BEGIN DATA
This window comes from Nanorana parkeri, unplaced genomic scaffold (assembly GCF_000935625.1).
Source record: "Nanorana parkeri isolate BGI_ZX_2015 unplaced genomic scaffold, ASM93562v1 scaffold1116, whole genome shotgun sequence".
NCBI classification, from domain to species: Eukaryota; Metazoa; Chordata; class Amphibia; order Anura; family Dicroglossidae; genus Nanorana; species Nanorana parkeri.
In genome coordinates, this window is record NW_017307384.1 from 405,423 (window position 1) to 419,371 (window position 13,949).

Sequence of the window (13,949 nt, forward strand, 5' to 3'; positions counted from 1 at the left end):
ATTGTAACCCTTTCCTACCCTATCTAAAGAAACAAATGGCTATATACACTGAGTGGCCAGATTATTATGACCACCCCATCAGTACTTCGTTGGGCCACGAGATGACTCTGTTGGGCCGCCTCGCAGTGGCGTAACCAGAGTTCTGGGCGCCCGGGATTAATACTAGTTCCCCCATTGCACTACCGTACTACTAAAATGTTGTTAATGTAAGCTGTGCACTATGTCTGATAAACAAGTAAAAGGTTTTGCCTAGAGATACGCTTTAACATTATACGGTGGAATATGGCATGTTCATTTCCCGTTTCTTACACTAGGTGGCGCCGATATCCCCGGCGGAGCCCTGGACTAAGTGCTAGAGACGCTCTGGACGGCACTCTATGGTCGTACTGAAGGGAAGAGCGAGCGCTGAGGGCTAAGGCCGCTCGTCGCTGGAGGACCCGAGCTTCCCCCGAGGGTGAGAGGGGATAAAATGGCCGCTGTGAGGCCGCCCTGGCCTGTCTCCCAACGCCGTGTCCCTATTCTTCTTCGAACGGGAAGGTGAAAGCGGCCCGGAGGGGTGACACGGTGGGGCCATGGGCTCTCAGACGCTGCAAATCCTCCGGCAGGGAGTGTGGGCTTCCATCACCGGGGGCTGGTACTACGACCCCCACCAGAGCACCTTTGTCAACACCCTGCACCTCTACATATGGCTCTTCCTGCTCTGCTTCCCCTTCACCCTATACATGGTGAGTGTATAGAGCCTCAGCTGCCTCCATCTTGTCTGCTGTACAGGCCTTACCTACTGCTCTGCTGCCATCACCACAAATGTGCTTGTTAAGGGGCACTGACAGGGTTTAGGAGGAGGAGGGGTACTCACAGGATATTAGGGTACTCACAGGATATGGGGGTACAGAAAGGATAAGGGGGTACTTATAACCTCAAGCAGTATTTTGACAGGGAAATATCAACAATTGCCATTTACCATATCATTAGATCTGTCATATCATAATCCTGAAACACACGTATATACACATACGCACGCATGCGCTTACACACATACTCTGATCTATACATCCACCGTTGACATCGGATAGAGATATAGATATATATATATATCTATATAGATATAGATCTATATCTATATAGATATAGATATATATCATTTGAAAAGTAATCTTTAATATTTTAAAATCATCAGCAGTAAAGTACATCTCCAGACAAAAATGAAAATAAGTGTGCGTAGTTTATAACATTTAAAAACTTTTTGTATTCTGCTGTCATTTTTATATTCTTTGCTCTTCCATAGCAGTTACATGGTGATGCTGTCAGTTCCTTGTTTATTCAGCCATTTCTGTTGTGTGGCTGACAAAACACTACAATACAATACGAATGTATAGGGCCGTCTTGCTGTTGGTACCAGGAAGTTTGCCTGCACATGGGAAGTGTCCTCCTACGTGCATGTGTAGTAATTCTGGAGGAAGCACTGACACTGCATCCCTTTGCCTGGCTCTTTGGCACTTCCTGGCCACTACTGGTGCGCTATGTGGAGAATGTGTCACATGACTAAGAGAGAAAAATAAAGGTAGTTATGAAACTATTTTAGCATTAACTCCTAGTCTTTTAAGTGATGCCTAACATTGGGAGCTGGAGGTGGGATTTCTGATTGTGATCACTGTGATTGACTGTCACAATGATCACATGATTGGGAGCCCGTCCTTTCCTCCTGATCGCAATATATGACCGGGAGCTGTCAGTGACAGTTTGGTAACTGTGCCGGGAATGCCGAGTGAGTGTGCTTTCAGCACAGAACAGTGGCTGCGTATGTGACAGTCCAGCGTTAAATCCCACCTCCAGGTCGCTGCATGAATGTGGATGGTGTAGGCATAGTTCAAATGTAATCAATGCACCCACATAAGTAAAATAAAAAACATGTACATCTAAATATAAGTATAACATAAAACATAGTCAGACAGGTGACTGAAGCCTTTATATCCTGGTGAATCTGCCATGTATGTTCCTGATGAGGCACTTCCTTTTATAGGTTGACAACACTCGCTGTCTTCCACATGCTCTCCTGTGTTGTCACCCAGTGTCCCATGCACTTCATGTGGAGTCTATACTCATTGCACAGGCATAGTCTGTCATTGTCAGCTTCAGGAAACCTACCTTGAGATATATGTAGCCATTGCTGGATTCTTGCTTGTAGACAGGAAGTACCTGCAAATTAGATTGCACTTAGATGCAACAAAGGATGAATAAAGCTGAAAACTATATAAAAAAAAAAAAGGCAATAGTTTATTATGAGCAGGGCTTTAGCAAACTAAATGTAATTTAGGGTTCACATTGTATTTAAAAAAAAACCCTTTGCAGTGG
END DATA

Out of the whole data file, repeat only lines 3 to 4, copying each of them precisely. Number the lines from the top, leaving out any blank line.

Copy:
NCBI classification, from domain to species: Eukaryota; Metazoa; Chordata; class Amphibia; order Anura; family Dicroglossidae; genus Nanorana; species Nanorana parkeri.
In genome coordinates, this window is record NW_017307384.1 from 405,423 (window position 1) to 419,371 (window position 13,949).